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Nero is a bighearted dog. He's gentle and loving. But he's also bighearted in a way that is likely to mean his life won't be long.
The middle-aged pit bull is a former shelter dog suffering from a condition called dilated cardiomyopathy. That means he has an enlarged heart, and it doesn't pump blood very well.
His heart is "too big for this earth," is how the nonprofit Rescue Haven Foundation put it in a Facebook post. "Nero could have a few weeks left with us, a few months, or perhaps even a year. And we are going to ensure that the time he has left on this earth is the best he has ever had."
Up until a few weeks ago, Nero was a resident of a busy New Jersey animal shelter. Folks there put out a plea for someone to get the emaciated, very-friendly boy out.
Veterinarian Anthony Scriffignano, who is on the board of Rescue Haven, came by the shelter to meet the dog. He was immediately taken in by Nero's too-thin frame and soft, gentle eyes.
"I fell in love with him," he told TODAY.
Scriffignano took Nero to his own veterinary clinic in northern New Jersey for an exam. He noticed that Nero's heart had a "very abnormal rhythm."
A cardiologist gave the diagnosis of dilated cardiomyopathy, and delivered the uncertain prognosis. Nero could live a month, a year, or "he could die in his sleep," said Scriffignano. "It's hard to predict what's going to happen to him."
Now, Rescue Haven Foundation is looking for someone who will give Nero a home for the rest of his life — however long that turns out to be.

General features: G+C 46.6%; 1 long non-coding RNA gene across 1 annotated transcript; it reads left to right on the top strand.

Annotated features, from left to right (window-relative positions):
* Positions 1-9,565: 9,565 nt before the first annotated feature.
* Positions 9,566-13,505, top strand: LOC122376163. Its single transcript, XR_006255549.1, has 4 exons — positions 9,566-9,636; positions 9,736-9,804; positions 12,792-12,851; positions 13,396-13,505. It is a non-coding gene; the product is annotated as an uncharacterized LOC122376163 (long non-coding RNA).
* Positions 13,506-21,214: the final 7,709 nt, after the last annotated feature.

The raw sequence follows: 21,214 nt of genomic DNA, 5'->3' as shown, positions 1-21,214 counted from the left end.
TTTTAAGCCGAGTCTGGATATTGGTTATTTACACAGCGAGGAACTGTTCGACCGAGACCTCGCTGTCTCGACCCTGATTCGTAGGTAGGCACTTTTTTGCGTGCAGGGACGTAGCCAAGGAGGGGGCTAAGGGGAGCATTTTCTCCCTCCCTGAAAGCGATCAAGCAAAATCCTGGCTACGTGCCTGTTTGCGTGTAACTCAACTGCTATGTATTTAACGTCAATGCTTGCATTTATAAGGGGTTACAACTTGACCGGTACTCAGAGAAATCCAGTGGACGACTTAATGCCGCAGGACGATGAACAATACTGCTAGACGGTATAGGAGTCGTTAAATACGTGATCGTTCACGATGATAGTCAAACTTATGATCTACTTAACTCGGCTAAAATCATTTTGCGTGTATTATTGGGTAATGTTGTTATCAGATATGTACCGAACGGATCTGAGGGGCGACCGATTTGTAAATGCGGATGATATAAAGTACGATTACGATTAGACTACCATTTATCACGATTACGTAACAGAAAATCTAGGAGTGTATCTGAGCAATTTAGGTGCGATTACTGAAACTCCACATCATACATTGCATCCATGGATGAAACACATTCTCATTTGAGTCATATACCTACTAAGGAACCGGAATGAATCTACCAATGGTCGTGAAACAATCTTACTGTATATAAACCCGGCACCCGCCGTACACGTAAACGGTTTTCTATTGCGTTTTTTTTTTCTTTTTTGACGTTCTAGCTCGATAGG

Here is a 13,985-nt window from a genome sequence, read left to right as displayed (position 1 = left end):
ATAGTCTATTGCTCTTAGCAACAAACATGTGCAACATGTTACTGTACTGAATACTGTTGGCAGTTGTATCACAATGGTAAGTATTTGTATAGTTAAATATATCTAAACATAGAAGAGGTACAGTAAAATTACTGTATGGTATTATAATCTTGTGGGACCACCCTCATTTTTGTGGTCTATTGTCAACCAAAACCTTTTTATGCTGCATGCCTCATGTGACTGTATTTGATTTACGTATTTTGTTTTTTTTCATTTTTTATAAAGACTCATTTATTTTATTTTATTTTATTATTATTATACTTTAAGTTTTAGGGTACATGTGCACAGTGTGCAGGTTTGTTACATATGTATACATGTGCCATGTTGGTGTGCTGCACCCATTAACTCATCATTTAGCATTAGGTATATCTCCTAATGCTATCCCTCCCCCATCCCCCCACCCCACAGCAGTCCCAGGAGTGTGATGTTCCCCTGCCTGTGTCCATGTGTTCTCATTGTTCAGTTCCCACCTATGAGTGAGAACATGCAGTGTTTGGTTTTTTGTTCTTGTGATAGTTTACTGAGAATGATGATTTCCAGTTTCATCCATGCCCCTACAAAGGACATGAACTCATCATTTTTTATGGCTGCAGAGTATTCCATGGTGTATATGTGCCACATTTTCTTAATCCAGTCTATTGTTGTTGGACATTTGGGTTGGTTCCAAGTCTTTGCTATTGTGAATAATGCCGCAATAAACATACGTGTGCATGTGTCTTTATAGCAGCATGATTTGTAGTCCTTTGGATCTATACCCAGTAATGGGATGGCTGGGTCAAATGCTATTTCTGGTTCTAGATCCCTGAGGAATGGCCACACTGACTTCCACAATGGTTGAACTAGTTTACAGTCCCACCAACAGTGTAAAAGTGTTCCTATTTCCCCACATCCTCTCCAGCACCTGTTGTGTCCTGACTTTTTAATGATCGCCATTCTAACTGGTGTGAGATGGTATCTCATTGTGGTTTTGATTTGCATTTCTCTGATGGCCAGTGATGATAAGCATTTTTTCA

They are calling it "compassionate foster," or "hospice foster." That means Rescue Haven Foundation will cover Nero's expenses. His new family will be responsible for looking after him and his big heart.
"He really is a very special soul with a very sad story that we hope will have as happy of an ending as possible, given the circumstances," AJ Albrecht, a Rescue Haven Foundation volunteer, said in an email.
Until that home comes along, Nero will be staying at Scriffignano's veterinary hospital.
Albrecht said she came by to see Nero there this week. They spent time out on the grass, where "he gave me some kisses, I rubbed his belly."
He doesn't seem like a dog who knows he's dying, Albrecht said.
"He's a stop-and-smell-the-roses type of guy," she said. "It's clear he's living his life in the present."
Nero is on some medications that it's hoped will buy him — and the family who gets him — some extra time.
He can't walk much or play hard, because it would put too much strain on that big heart. So the staff at the vet clinic has been spoiling Nero how they can — treating him to a lot of good food, giving him lots of pets and hugs.
Scriffignano doesn't think Nero's suffering. Quite the opposite, in fact.
"Oh my God, he's happy," said Scriffignano. "If you ever met him, you'd fall in love."